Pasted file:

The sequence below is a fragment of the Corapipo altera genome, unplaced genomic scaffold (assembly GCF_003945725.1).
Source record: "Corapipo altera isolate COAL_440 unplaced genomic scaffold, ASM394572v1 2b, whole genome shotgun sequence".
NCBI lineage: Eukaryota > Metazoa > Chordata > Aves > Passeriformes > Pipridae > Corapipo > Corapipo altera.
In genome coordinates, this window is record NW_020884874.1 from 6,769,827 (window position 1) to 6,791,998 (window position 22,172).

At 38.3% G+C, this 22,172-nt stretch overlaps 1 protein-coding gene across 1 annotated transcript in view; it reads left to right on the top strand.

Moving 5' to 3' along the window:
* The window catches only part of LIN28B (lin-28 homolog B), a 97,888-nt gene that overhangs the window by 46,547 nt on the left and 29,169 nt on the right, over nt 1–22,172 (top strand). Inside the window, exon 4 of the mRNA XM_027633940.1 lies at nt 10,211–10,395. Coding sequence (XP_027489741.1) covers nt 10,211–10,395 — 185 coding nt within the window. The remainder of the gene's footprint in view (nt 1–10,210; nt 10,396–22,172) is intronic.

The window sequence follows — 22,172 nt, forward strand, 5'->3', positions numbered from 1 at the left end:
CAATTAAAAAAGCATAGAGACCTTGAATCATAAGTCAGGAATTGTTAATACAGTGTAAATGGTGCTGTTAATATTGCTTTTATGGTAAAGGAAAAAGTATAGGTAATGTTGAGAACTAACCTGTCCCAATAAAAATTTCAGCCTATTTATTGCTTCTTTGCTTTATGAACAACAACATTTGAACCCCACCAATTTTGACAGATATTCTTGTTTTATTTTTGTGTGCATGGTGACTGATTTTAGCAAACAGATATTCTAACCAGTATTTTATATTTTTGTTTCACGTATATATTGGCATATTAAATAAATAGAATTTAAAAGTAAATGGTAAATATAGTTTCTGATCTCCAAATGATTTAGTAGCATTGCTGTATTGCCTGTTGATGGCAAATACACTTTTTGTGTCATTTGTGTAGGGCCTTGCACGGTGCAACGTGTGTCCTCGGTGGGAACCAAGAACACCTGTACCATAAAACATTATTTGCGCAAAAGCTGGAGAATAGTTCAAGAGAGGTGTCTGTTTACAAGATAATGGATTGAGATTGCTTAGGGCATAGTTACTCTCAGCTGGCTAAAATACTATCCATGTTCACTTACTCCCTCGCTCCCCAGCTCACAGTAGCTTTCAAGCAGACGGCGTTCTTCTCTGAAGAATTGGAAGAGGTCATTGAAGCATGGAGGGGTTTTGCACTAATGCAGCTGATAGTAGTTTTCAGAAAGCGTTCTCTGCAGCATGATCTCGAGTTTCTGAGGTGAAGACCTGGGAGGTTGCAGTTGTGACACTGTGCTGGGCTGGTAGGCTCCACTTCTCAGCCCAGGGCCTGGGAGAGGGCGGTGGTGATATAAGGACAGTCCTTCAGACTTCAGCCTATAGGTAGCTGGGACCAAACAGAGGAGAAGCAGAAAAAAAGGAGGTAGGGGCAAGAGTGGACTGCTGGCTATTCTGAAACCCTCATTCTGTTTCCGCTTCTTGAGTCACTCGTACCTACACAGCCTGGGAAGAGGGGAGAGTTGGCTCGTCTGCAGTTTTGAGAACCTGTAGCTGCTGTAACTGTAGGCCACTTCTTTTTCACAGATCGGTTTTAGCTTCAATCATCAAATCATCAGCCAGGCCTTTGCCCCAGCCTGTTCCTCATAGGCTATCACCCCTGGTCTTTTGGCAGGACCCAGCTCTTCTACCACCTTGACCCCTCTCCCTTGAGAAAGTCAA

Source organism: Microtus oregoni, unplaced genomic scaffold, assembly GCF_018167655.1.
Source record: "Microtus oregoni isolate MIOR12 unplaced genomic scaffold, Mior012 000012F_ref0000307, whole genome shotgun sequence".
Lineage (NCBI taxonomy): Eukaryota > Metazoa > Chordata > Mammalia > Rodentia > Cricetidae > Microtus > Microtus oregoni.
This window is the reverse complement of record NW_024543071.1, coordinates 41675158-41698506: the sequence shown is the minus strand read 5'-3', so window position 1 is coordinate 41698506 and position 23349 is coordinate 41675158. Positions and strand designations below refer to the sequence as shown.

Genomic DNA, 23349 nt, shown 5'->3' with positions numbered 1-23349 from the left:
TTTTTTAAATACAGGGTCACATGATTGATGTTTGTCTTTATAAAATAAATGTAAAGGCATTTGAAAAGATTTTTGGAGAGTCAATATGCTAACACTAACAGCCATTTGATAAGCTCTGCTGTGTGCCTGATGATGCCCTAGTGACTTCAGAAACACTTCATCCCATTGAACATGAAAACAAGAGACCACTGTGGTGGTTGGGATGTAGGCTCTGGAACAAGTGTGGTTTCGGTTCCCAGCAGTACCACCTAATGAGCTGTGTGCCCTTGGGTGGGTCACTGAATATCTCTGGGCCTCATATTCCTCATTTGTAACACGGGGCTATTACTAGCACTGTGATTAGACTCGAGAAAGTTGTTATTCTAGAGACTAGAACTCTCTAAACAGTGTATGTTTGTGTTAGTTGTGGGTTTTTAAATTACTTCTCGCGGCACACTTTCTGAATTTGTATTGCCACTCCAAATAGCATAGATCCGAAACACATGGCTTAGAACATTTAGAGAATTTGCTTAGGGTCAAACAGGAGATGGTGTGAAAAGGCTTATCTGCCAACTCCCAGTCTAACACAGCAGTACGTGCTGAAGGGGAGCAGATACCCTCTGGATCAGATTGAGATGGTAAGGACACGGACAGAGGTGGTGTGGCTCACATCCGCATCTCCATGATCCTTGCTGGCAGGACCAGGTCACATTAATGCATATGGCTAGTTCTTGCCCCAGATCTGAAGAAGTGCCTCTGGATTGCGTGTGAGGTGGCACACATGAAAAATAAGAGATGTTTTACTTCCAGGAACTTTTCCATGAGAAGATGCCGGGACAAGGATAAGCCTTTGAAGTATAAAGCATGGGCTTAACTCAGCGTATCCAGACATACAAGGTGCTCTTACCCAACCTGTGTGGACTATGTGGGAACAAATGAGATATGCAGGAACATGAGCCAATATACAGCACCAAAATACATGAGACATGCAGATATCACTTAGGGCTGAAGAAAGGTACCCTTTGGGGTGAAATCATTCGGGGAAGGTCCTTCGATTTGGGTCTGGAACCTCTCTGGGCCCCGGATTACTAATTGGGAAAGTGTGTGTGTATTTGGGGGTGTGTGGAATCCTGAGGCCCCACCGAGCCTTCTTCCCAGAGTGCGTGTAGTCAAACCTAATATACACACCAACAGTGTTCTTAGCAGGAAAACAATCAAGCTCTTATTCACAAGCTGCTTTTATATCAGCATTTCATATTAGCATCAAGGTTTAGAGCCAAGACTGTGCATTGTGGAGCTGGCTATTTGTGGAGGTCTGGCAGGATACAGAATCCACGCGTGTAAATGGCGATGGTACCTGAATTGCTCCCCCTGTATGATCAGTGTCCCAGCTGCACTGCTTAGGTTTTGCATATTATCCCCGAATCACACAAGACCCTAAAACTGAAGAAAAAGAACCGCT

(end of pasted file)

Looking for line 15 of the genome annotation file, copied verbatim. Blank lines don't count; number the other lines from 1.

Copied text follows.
TTTTTTAAATACAGGGTCACATGATTGATGTTTGTCTTTATAAAATAAATGTAAAGGCATTTGAAAAGATTTTTGGAGAGTCAATATGCTAACACTAACAGCCATTTGATAAGCTCTGCTGTGTGCCTGATGATGCCCTAGTGACTTCAGAAACACTTCATCCCATTGAACATGAAAACAAGAGACCACTGTGGTGGTTGGGATGTAGGCTCTGGAACAAGTGTGGTTTCGGTTCCCAGCAGTACCACCTAATGAGCTGTGTGCCCTTGGGTGGGTCACTGAATATCTCTGGGCCTCATATTCCTCATTTGTAACACGGGGCTATTACTAGCACTGTGATTAGACTCGAGAAAGTTGTTATTCTAGAGACTAGAACTCTCTAAACAGTGTATGTTTGTGTTAGTTGTGGGTTTTTAAATTACTTCTCGCGGCACACTTTCTGAATTTGTATTGCCACTCCAAATAGCATAGATCCGAAACACATGGCTTAGAACATTTAGAGAATTTGCTTAGGGTCAAACAGGAGATGGTGTGAAAAGGCTTATCTGCCAACTCCCAGTCTAACACAGCAGTACGTGCTGAAGGGGAGCAGATACCCTCTGGATCAGATTGAGATGGTAAGGACACGGACAGAGGTGGTGTGGCTCACATCCGCATCTCCATGATCCTTGCTGGCAGGACCAGGTCACATTAATGCATATGGCTAGTTCTTGCCCCAGATCTGAAGAAGTGCCTCTGGATTGCGTGTGAGGTGGCACACATGAAAAATAAGAGATGTTTTACTTCCAGGAACTTTTCCATGAGAAGATGCCGGGACAAGGATAAGCCTTTGAAGTATAAAGCATGGGCTTAACTCAGCGTATCCAGACATACAAGGTGCTCTTACCCAACCTGTGTGGACTATGTGGGAACAAATGAGATATGCAGGAACATGAGCCAATATACAGCACCAAAATACATGAGACATGCAGATATCACTTAGGGCTGAAGAAAGGTACCCTTTGGGGTGAAATCATTCGGGGAAGGTCCTTCGATTTGGGTCTGGAACCTCTCTGGGCCCCGGATTACTAATTGGGAAAGTGTGTGTGTATTTGGGGGTGTGTGGAATCCTGAGGCCCCACCGAGCCTTCTTCCCAGAGTGCGTGTAGTCAAACCTAATATACACACCAACAGTGTTCTTAGCAGGAAAACAATCAAGCTCTTATTCACAAGCTGCTTTTATATCAGCATTTCATATTAGCATCAAGGTTTAGAGCCAAGACTGTGCATTGTGGAGCTGGCTATTTGTGGAGGTCTGGCAGGATACAGAATCCACGCGTGTAAATGGCGATGGTACCTGAATTGCTCCCCCTGTATGATCAGTGTCCCAGCTGCACTGCTTAGGTTTTGCATATTATCCCCGAATCACACAAGACCCTAAAACTGAAGAAAAAGAACCGCT